What's Flawed About New Zealand's Education System?


#1

For all of its merits, everything has their flaws. What is NZ’s?

Inclusive of both High School and University.


#2

As far as high school goes, NCEA is New Zealand’s main education system, so we can look at the flaws in that. Firstly, I completed NCEA and have to say that overall I absolutely enjoyed it - if I could go back to high school and choose a curriculum to study it would probably still be NCEA. Having said that, it of course has its drawbacks.

  1. Heavy focus on internal assessments.

Depending on the subjects you take, it is quite possible to get a large amount of ‘credits’ from your internal assessments. Noting that you need 80 credits to pass, many students can gain this without the need for their end of year final exams. While this takes the pressure off, it’s a little bit odd not needing final exams to pass, even with the highest grade of Excellence.

  1. Assessments for topics are very separate.

This could also be a good thing, but the fact that each topic has a separate assessment means that different schools will choose to learn different topics (eg for Chemistry a school may not do the topic on redox, which is pretty important in Chemistry, thus leaving students with a large knowledge gap, or a schools may choose to not do trigonometry in Maths). Furthermore, it gives students the choice in their end of year exams to only focus on topics that they are good at and leave the other one or two blank. There’s no real penalty for doing this except not getting the credits from that topic, but as said before, most students won’t need these extra credits anyways. This leads into

  1. There is no real incentive to do well and get more credits once you have reached the 80 credit goal, with 50 at Excellence.

The highest grade you can get for the overall NCEA qualification is an Excellence endorsement which is obtained with 50 Excellence credits out of a total of at least 80. Once you have this, there is quite little incentive to push yourself harder. This is partially counteracted in Year 12 and 13 by NZQA Scholarship examinations, but you have to elect to do these, so you are only really extended if you choose to be, which means that more relaxed students may not bother.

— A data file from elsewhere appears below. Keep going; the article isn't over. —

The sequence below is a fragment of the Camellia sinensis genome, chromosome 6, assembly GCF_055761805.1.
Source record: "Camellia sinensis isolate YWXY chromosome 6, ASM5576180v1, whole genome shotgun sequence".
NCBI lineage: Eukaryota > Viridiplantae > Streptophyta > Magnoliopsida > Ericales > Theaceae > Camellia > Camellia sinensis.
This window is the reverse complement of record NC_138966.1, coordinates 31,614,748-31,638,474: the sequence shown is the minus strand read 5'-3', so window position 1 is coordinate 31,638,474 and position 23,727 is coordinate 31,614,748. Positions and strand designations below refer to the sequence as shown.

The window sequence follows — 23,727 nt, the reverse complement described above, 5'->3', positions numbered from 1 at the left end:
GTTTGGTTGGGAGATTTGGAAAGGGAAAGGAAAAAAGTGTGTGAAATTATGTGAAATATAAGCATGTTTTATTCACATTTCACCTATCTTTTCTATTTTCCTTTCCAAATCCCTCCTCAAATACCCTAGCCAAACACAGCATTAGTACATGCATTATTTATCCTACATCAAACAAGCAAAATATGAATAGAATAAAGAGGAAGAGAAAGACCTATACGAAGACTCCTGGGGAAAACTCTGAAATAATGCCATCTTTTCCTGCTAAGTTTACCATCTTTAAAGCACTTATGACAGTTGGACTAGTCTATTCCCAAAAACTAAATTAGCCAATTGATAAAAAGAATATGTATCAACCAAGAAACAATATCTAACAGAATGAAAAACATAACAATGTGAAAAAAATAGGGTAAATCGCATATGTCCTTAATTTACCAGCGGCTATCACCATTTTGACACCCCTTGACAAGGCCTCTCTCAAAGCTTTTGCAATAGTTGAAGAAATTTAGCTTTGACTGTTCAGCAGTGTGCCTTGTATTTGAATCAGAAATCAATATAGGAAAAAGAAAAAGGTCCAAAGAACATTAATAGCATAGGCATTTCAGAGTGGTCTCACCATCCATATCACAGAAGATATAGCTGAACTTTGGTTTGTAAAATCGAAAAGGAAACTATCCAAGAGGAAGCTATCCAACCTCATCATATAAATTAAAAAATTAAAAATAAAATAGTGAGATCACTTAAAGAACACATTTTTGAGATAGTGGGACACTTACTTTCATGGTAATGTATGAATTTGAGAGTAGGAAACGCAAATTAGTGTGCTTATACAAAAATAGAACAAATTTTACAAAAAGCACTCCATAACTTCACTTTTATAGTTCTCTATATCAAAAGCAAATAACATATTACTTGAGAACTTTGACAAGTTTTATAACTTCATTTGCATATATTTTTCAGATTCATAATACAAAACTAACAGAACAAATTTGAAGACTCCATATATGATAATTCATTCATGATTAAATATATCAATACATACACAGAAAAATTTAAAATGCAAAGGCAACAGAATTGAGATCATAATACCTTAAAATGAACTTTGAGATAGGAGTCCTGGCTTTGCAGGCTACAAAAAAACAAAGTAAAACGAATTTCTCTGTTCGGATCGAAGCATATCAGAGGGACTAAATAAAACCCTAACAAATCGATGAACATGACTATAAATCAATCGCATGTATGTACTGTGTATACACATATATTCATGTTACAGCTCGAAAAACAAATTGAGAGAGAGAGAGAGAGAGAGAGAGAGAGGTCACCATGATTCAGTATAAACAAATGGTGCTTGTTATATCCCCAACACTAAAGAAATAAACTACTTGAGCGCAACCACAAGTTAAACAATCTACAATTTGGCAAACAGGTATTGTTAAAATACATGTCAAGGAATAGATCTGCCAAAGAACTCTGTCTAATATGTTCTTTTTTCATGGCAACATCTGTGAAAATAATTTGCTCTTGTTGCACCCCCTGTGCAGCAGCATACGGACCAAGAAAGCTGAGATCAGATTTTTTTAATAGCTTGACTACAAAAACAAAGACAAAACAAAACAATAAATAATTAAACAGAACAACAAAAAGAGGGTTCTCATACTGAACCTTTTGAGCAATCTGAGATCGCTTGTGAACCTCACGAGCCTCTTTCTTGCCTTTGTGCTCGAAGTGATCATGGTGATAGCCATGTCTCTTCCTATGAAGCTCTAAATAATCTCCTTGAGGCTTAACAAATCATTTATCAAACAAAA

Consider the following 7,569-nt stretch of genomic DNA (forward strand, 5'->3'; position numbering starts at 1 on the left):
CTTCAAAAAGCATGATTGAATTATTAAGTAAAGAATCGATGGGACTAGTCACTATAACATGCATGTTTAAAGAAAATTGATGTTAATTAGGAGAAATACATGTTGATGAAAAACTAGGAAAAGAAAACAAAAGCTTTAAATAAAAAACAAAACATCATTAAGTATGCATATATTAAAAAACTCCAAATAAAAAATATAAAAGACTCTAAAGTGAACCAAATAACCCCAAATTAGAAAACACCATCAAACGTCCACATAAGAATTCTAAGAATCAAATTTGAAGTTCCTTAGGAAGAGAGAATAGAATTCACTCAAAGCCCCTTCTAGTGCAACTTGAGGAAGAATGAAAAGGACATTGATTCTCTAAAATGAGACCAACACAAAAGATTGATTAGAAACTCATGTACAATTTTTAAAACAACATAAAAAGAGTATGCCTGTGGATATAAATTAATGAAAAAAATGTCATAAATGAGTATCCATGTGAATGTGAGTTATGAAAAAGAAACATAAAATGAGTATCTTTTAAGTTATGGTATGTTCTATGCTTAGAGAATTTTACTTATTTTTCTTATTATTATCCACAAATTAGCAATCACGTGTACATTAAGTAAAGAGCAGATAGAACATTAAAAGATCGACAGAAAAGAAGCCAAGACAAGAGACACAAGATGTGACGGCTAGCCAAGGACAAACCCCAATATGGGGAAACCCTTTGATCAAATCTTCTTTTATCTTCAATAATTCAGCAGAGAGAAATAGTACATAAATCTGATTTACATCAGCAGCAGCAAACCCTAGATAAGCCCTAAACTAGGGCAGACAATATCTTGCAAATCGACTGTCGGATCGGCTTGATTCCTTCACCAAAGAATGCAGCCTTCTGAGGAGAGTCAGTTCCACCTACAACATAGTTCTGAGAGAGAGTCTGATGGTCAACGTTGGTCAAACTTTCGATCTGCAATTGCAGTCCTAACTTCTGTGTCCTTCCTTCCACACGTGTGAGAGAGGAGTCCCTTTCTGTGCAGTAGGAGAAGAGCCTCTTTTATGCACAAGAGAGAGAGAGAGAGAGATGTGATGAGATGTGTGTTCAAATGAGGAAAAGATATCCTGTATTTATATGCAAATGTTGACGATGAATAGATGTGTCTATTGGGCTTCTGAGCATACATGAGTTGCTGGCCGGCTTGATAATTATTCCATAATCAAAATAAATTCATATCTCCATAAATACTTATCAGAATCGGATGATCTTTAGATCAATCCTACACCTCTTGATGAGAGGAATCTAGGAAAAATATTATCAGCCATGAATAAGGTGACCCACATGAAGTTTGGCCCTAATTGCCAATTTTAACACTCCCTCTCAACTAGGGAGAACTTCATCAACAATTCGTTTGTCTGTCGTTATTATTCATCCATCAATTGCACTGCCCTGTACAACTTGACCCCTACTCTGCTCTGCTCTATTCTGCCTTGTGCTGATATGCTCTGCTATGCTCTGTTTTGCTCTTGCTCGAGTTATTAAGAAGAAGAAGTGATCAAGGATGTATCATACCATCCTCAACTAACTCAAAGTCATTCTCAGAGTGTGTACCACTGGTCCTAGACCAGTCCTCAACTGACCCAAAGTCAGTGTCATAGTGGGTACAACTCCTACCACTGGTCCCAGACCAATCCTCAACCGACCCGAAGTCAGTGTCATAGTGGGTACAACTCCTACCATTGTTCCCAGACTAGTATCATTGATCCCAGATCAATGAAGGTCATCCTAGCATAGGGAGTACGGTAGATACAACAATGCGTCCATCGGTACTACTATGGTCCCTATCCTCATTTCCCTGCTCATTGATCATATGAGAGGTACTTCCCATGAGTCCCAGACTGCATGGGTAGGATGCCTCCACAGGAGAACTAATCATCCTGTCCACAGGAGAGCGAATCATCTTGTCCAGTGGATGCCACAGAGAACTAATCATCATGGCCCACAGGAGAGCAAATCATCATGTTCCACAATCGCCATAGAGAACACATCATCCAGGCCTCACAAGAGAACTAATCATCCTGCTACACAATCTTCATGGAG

In regards to university in NZ, I only have about a year’s experience at the University of Auckland (which has been quite good overall), but I have found a few things that I think are potential flaws.

  1. Pre-requisites and pace

This will really depend on the degree that you are doing (eg pre-meds and engineers don’t seem to have this issue) but the pre-requisites and pace of some courses, mostly first-year ones, are a little bit odd. For example, a commerce degree requires no high school background in commerce, and the people that I know who did some commerce in high school were actually disadvantaged due to things being taught slightly differently. Instead of following on from NCEA in subjects like accounting, things are taught slightly differently, which seems weird since most students are coming from an NCEA background and you would expect a New Zealand university to continue on from NZ’s main secondary school curriculum. Anyways, taking a first year economics course and an accounting course, you don’t really learn anything new from secondary school, which is a little bit unfortunate and a bit of a waste of time. I imagine that if they wanted to let people in who didn’t have a secondary school commerce background they could have preparatory courses over summer or something instead of requiring everyone to sit foundation level papers.